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Density Of Dark Matter Linked To Internal Structure Of Galaxy Clusters

Update Date: Jan 28, 2016 01:45 PM EST

Some new information from NASA's Jet Propulsion Laboratory shows that the link between galaxy clusters, ie thousands of galaxies, along with elusive dark matter, is extremely complex.

Even though it is known that galaxy clusters lay in areas in which dark matter is dense, the new study now shows that density of dark matter has a relationship with the internal structure of galaxy clusters.

"Galaxy clusters are like the large cities of our universe," Hironao Miyatake at NASA's Jet Propulsion Laboratory, said in a press release."In the same way, that you can look at the lights of a city at night from a plane and infer its size, these clusters give us a sense of the distribution of the dark matter that we can't see."

The team studied about 9,000 galaxy clusters from the Sloan Digital Sky Survey DR8 galaxy catalogue. They made lists of two cluster groups. One group had spread out galaxy distributions and in another, they were tightly packed.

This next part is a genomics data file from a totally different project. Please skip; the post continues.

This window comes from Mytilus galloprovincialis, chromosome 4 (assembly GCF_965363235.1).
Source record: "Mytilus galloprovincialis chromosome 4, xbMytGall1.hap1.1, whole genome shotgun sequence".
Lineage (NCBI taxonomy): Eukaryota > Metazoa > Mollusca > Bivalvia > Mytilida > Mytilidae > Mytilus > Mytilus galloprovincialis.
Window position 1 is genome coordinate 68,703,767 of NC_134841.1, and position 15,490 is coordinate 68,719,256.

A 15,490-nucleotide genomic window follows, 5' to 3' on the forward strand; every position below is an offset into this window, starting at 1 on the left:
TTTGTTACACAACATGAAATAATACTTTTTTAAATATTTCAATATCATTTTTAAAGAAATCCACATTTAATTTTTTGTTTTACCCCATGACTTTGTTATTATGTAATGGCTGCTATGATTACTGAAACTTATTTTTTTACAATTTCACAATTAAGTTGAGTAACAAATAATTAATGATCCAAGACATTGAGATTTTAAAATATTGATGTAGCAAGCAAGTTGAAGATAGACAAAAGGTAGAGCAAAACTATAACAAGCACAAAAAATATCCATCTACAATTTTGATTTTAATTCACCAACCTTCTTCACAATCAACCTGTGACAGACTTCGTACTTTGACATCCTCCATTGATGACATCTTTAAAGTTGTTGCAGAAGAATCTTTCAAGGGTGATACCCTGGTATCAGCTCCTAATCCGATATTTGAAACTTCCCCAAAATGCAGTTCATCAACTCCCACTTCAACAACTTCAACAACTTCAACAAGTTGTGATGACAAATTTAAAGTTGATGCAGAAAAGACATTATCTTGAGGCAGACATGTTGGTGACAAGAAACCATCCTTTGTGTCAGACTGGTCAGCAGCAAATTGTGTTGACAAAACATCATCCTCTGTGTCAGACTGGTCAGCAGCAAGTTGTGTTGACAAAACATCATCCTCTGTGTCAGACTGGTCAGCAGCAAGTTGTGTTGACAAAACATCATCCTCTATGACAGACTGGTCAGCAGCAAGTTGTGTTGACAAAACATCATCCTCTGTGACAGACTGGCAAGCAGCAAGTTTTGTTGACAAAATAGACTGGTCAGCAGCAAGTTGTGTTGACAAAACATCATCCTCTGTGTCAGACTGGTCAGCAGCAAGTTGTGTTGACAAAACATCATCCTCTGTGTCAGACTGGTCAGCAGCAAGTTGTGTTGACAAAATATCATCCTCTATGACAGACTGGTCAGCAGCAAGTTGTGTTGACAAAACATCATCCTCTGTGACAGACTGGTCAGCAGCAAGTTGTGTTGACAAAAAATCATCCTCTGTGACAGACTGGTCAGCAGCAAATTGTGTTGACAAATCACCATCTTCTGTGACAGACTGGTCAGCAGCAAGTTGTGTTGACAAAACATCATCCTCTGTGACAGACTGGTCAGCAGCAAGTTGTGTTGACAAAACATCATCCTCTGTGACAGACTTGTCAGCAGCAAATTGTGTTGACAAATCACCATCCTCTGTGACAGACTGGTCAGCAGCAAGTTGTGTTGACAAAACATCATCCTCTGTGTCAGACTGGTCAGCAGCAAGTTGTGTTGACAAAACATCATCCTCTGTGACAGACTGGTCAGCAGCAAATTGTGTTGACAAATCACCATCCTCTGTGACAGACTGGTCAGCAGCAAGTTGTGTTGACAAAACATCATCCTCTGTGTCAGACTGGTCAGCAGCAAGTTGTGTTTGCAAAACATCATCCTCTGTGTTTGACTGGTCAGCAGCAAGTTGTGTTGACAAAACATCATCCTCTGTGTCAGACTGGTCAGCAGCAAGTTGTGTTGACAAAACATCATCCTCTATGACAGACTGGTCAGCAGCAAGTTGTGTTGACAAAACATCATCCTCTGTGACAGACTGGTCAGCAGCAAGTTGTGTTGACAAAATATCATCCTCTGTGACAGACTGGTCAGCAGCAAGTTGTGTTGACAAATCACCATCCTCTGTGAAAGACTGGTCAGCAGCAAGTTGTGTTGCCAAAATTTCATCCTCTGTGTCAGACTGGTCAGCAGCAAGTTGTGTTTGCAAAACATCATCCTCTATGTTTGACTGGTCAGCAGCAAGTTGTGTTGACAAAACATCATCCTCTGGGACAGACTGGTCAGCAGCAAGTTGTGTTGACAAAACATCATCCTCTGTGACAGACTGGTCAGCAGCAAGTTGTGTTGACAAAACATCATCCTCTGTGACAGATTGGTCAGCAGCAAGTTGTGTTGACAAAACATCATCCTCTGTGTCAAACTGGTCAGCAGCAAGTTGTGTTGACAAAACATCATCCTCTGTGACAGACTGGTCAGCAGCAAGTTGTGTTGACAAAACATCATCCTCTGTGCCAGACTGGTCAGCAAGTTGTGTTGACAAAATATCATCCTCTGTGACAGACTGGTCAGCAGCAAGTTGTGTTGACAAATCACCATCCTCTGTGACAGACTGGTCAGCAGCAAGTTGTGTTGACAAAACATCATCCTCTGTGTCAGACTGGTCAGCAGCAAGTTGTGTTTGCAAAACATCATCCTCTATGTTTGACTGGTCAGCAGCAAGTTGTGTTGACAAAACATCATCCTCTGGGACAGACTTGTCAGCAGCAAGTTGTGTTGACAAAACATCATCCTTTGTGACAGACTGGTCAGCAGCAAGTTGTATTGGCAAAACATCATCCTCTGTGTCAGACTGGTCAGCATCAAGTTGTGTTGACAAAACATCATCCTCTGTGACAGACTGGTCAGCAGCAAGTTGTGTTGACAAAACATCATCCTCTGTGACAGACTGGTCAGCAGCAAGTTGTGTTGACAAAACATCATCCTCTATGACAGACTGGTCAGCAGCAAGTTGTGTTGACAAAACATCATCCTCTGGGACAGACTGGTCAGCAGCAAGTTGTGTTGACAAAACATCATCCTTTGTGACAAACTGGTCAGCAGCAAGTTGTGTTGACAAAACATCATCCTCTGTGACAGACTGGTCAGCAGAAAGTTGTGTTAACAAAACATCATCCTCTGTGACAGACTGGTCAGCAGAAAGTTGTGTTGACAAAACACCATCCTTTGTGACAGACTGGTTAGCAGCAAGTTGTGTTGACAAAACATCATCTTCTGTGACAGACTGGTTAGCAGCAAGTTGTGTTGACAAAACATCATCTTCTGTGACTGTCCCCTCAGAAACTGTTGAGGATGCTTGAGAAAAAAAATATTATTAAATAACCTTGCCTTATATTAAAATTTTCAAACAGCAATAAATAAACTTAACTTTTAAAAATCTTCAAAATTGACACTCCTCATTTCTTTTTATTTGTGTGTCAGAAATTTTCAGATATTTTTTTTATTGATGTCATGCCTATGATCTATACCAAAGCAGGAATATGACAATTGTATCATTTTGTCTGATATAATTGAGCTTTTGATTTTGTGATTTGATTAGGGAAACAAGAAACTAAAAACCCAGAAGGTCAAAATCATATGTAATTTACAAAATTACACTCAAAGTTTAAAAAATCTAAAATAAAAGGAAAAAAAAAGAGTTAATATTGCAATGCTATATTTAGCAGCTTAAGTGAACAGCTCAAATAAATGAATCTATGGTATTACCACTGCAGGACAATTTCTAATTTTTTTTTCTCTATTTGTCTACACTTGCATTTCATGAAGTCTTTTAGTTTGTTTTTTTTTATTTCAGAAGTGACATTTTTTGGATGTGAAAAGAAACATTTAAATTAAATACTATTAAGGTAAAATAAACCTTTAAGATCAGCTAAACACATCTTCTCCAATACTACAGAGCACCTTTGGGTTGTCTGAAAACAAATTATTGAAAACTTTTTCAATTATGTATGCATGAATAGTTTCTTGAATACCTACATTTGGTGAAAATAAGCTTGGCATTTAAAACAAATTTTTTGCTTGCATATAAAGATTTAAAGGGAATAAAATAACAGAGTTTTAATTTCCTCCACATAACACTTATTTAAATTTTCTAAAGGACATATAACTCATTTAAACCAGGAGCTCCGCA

The team discovered that the tightly packed galaxies had fewer neighboring clusters, so, the surrounding dark matter determines the density of the galaxy cluster.

"This difference is a result of the different dark-matter environments in which the groups of clusters formed. Our results indicate that the connection between a galaxy cluster and surrounding dark matter is not characterized solely by cluster mass, but also its formation history," Miyatake said.

The results show the way to the leading theory on the origins of our universe. It hypothesizes that the galaxy clusters are due to changes in the early universe's matter density. They happened to the cosmic inflation after the Big Bang.

"The connection between the internal structure of galaxy clusters and the distribution of surrounding dark matter is a consequence of the nature of the initial density fluctuations established before the universe was even one second old," Miyatake said.

The findings were published in the Jan. 25,2016 issue of Physical Review Letters.

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